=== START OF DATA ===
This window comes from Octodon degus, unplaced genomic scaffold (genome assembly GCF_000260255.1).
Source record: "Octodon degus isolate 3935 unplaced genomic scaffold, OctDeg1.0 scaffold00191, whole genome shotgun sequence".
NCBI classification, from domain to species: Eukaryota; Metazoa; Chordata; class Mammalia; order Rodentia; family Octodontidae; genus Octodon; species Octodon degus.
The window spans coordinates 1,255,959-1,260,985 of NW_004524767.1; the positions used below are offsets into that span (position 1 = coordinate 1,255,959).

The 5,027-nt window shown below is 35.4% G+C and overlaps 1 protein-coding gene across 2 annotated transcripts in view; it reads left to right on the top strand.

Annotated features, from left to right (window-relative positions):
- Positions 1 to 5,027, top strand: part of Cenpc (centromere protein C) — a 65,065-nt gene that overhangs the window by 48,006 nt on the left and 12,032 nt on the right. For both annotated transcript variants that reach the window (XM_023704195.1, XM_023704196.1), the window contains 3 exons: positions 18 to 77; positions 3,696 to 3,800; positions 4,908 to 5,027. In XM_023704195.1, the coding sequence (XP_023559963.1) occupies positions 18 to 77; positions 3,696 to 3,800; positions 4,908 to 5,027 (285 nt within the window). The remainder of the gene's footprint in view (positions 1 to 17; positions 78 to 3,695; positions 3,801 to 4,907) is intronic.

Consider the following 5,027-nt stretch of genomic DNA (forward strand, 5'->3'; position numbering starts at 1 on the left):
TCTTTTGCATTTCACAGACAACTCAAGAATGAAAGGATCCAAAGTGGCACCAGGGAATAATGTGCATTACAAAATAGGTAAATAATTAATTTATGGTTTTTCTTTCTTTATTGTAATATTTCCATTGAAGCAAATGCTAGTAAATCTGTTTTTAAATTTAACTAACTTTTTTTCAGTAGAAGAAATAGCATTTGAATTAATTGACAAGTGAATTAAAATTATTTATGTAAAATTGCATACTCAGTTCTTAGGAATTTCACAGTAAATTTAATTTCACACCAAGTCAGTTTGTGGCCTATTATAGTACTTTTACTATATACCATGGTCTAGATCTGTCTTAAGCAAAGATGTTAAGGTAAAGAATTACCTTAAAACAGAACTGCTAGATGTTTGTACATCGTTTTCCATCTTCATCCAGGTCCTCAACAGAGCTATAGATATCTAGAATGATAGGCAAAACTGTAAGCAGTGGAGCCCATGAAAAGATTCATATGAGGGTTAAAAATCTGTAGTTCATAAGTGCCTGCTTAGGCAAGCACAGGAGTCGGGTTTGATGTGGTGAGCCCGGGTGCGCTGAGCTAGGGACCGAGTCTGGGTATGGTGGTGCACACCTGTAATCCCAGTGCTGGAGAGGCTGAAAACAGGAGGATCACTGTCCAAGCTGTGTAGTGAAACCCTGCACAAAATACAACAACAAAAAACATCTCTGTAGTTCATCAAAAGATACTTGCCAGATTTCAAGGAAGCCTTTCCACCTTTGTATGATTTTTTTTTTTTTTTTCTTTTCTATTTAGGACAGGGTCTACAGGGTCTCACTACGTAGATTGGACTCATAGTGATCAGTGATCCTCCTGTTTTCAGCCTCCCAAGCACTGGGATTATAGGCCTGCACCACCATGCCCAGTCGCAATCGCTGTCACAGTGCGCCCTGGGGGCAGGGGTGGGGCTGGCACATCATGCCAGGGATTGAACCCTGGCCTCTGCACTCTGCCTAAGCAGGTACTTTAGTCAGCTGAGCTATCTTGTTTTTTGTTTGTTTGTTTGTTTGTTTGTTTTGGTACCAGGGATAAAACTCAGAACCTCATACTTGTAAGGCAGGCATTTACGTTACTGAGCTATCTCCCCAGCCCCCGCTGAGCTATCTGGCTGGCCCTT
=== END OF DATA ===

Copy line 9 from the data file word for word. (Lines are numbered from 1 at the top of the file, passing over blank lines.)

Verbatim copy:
TCTTTTGCATTTCACAGACAACTCAAGAATGAAAGGATCCAAAGTGGCACCAGGGAATAATGTGCATTACAAAATAGGTAAATAATTAATTTATGGTTTTTCTTTCTTTATTGTAATATTTCCATTGAAGCAAATGCTAGTAAATCTGTTTTTAAATTTAACTAACTTTTTTTCAGTAGAAGAAATAGCATTTGAATTAATTGACAAGTGAATTAAAATTATTTATGTAAAATTGCATACTCAGTTCTTAGGAATTTCACAGTAAATTTAATTTCACACCAAGTCAGTTTGTGGCCTATTATAGTACTTTTACTATATACCATGGTCTAGATCTGTCTTAAGCAAAGATGTTAAGGTAAAGAATTACCTTAAAACAGAACTGCTAGATGTTTGTACATCGTTTTCCATCTTCATCCAGGTCCTCAACAGAGCTATAGATATCTAGAATGATAGGCAAAACTGTAAGCAGTGGAGCCCATGAAAAGATTCATATGAGGGTTAAAAATCTGTAGTTCATAAGTGCCTGCTTAGGCAAGCACAGGAGTCGGGTTTGATGTGGTGAGCCCGGGTGCGCTGAGCTAGGGACCGAGTCTGGGTATGGTGGTGCACACCTGTAATCCCAGTGCTGGAGAGGCTGAAAACAGGAGGATCACTGTCCAAGCTGTGTAGTGAAACCCTGCACAAAATACAACAACAAAAAACATCTCTGTAGTTCATCAAAAGATACTTGCCAGATTTCAAGGAAGCCTTTCCACCTTTGTATGATTTTTTTTTTTTTTTTCTTTTCTATTTAGGACAGGGTCTACAGGGTCTCACTACGTAGATTGGACTCATAGTGATCAGTGATCCTCCTGTTTTCAGCCTCCCAAGCACTGGGATTATAGGCCTGCACCACCATGCCCAGTCGCAATCGCTGTCACAGTGCGCCCTGGGGGCAGGGGTGGGGCTGGCACATCATGCCAGGGATTGAACCCTGGCCTCTGCACTCTGCCTAAGCAGGTACTTTAGTCAGCTGAGCTATCTTGTTTTTTGTTTGTTTGTTTGTTTGTTTGTTTTGGTACCAGGGATAAAACTCAGAACCTCATACTTGTAAGGCAGGCATTTACGTTACTGAGCTATCTCCCCAGCCCCCGCTGAGCTATCTGGCTGGCCCTT